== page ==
On 12 January 1959, Berry Gordy, Jr. founded Tamla Records in Detroit, Michigan. A year later it would be incorporated with a new name that became synonymous with a sound, style, and generation of music: Motown. All this week we’re looking the great artists and tracks that emerged from those recording studios. To kick us off, we spoke to Charles Randolph-Wright, the Director of Broadway’s Motown the Musical, which closes on Sunday, 18 January 2015.
Can you name your top five favorite Motown songs?
No. They change daily and some of them are only album tracks that many may not know.
You’ve talked about how “What’s Going On” is one of your favorite songs from this project because of its message of hope and change. Do you see this theme of social justice reemerging in popular music today?
I hope that theme is remerging because it is necessary. Motown was more than just music. It was a movement. Music has the power to change, to encourage, to heal. We need that now more than ever.
How have some of the legends of Motown responded to the show?
They have loved it, and seen it several times, which attests to their feelings about it. It was most important to me that we honor them because they opened the doors through which we now all walk. Diana Ross, Smokey Robinson, Stevie Wonder, Gladys Knight, Mary Wilson, Martha Reeves, and so many others have been there supporting us—and not just the performers, also writers like Holland Dozier and people behind the scenes, people behind the records have given us their stamp of approval. That means everything to us.
Throughout the show you get to see a great number of female artists that came through Hitsville U.S.A. What role do you think women played in Motown’s growth and success?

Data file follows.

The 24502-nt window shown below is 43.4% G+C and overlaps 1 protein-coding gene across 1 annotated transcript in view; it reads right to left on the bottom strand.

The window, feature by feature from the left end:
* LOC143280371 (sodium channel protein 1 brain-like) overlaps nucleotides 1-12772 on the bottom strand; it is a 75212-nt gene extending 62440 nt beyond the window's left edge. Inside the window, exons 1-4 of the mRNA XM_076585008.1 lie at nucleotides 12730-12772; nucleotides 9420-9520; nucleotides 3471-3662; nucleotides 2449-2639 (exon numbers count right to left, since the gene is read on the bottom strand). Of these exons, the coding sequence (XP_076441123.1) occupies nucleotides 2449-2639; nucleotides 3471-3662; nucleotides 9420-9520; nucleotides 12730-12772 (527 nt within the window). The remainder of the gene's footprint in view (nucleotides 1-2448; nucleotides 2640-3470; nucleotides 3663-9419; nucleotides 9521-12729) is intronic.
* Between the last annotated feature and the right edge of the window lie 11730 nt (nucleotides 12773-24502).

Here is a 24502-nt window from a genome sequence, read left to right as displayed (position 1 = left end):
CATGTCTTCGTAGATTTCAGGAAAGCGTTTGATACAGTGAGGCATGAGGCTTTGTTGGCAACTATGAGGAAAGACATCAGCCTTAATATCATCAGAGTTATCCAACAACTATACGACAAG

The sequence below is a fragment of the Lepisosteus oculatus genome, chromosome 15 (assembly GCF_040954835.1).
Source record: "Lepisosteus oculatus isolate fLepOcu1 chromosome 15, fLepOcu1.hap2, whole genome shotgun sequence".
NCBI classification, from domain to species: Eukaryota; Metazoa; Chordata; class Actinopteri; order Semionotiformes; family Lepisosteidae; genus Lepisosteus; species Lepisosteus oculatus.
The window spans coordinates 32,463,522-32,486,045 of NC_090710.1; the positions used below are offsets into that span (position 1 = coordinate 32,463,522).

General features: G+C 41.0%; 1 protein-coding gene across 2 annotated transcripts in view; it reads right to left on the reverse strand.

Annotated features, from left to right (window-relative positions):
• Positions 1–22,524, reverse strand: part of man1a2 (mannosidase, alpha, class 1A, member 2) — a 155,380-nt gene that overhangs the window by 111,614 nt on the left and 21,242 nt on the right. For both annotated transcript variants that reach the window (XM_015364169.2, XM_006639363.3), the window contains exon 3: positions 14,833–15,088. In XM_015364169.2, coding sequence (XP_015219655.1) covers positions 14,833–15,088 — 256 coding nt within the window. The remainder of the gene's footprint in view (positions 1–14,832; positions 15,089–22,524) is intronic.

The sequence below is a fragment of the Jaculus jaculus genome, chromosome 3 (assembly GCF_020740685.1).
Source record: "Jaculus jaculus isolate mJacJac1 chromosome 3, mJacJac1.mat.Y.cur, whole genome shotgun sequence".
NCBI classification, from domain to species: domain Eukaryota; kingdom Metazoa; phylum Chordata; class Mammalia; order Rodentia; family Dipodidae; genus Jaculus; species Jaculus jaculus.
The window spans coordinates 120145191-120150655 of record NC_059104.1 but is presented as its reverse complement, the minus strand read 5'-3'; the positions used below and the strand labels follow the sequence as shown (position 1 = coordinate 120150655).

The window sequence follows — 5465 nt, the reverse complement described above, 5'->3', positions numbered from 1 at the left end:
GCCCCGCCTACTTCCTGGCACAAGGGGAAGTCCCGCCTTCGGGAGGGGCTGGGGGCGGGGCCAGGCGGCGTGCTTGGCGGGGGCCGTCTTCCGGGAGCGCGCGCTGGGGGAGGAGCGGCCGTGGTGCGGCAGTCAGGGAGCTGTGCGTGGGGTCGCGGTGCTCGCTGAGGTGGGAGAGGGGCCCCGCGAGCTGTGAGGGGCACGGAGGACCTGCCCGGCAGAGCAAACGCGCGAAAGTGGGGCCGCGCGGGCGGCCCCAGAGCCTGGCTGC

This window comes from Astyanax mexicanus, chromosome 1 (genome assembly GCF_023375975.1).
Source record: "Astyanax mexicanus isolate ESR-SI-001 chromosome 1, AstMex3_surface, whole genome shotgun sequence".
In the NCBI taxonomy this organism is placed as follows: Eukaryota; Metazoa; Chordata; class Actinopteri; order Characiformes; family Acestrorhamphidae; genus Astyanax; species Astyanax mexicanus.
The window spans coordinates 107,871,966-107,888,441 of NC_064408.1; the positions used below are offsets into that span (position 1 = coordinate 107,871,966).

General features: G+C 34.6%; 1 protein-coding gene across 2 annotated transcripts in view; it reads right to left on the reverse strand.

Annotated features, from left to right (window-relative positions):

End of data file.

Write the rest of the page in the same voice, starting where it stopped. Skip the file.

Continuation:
Motown was one of the first companies where women were in charge. Many women at Motown were in key positions, including Berry Gordy’s sisters (who had a label before him). Women like Suzanne DePasse and Edna Anderson (both represented in the show) still continue to have a major voice in the entertainment industry. Motown opened so many different doors, and continues that legacy.
The show has attracted many people from near and far, of all ages showing the power of good music. Do you think that a show like Motown serves as a gateway for younger individuals to learn about and appreciate classics from artists like Michael Jackson and the Jackson 5, Marvin Gaye, Diana Ross and the Supremes, Smokey Robinson, and other Motown artists whose influence are still heard in today’s music?
Absolutely, and it is an aspect that gives me great pride. Watching all ages, all colors, all political persuasions singing and dancing together gives me hope.
Can you describe Motown’s lasting legacy using lyrics from a Hitsville song?
The legacy of Motown can best be described using the lyrics from an original song that Berry Gordy wrote for the show:
“IT COULD HAVE THE GREATEST SOUND
BUT WHEN YOU PUT THAT NEEDLE DOWN
IT’S WHAT’S IN THE GROOVES THAT COUNTS!”
Stay tuned for new articles every day this week celebrating Motown.
Headline image credit: Marva Hicks, Brandon Victor Dixon, and the Original Broadway Cast of Motown the Musical. Courtesy of Motown the Musical.